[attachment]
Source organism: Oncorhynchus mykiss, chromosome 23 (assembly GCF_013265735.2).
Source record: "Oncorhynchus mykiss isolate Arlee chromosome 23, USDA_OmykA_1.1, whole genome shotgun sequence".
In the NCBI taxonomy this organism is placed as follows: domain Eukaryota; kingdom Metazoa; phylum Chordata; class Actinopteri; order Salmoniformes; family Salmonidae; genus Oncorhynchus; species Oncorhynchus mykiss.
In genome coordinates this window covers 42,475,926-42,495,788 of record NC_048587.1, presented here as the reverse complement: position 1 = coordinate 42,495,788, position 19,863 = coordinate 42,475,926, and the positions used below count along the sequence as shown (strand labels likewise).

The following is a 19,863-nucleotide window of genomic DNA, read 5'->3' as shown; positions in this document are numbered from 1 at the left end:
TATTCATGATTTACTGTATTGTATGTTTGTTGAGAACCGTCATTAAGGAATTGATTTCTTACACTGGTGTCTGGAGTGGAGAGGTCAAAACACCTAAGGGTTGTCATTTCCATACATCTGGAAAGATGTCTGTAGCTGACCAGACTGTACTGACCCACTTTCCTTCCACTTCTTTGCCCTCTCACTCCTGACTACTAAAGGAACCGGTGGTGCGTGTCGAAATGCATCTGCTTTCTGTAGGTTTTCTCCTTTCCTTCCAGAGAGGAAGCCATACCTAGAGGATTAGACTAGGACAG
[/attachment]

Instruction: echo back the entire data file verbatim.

Source organism: Oncorhynchus mykiss, chromosome 23 (assembly GCF_013265735.2).
Source record: "Oncorhynchus mykiss isolate Arlee chromosome 23, USDA_OmykA_1.1, whole genome shotgun sequence".
In the NCBI taxonomy this organism is placed as follows: domain Eukaryota; kingdom Metazoa; phylum Chordata; class Actinopteri; order Salmoniformes; family Salmonidae; genus Oncorhynchus; species Oncorhynchus mykiss.
In genome coordinates this window covers 42,475,926-42,495,788 of record NC_048587.1, presented here as the reverse complement: position 1 = coordinate 42,495,788, position 19,863 = coordinate 42,475,926, and the positions used below count along the sequence as shown (strand labels likewise).

The following is a 19,863-nucleotide window of genomic DNA, read 5'->3' as shown; positions in this document are numbered from 1 at the left end:
TATTCATGATTTACTGTATTGTATGTTTGTTGAGAACCGTCATTAAGGAATTGATTTCTTACACTGGTGTCTGGAGTGGAGAGGTCAAAACACCTAAGGGTTGTCATTTCCATACATCTGGAAAGATGTCTGTAGCTGACCAGACTGTACTGACCCACTTTCCTTCCACTTCTTTGCCCTCTCACTCCTGACTACTAAAGGAACCGGTGGTGCGTGTCGAAATGCATCTGCTTTCTGTAGGTTTTCTCCTTTCCTTCCAGAGAGGAAGCCATACCTAGAGGATTAGACTAGGACAG